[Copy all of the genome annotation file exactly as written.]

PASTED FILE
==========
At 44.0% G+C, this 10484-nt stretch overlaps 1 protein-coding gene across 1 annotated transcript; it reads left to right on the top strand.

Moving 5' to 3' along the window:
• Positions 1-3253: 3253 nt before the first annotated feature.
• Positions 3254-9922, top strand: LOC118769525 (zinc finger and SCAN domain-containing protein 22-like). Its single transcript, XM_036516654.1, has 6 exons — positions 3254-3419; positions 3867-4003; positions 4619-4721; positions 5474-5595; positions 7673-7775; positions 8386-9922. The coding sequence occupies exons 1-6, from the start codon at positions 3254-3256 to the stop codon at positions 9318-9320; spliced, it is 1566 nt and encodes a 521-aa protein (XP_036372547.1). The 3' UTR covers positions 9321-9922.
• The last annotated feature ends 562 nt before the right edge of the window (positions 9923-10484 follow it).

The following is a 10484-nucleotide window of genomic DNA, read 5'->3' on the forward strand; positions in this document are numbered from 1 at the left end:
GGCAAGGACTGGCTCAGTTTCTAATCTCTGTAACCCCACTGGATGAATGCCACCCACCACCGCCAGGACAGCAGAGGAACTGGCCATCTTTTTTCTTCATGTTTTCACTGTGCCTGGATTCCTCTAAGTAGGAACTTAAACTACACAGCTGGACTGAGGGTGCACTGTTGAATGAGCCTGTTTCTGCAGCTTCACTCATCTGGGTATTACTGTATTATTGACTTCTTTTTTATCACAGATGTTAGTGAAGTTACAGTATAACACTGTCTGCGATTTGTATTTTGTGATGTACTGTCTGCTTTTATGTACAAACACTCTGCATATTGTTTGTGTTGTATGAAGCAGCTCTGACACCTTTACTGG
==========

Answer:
At 44.0% G+C, this 10484-nt stretch overlaps 1 protein-coding gene across 1 annotated transcript; it reads left to right on the top strand.

Moving 5' to 3' along the window:
• Positions 1-3253: 3253 nt before the first annotated feature.
• Positions 3254-9922, top strand: LOC118769525 (zinc finger and SCAN domain-containing protein 22-like). Its single transcript, XM_036516654.1, has 6 exons — positions 3254-3419; positions 3867-4003; positions 4619-4721; positions 5474-5595; positions 7673-7775; positions 8386-9922. The coding sequence occupies exons 1-6, from the start codon at positions 3254-3256 to the stop codon at positions 9318-9320; spliced, it is 1566 nt and encodes a 521-aa protein (XP_036372547.1). The 3' UTR covers positions 9321-9922.
• The last annotated feature ends 562 nt before the right edge of the window (positions 9923-10484 follow it).

The following is a 10484-nucleotide window of genomic DNA, read 5'->3' on the forward strand; positions in this document are numbered from 1 at the left end:
GGCAAGGACTGGCTCAGTTTCTAATCTCTGTAACCCCACTGGATGAATGCCACCCACCACCGCCAGGACAGCAGAGGAACTGGCCATCTTTTTTCTTCATGTTTTCACTGTGCCTGGATTCCTCTAAGTAGGAACTTAAACTACACAGCTGGACTGAGGGTGCACTGTTGAATGAGCCTGTTTCTGCAGCTTCACTCATCTGGGTATTACTGTATTATTGACTTCTTTTTTATCACAGATGTTAGTGAAGTTACAGTATAACACTGTCTGCGATTTGTATTTTGTGATGTACTGTCTGCTTTTATGTACAAACACTCTGCATATTGTTTGTGTTGTATGAAGCAGCTCTGACACCTTTACTGG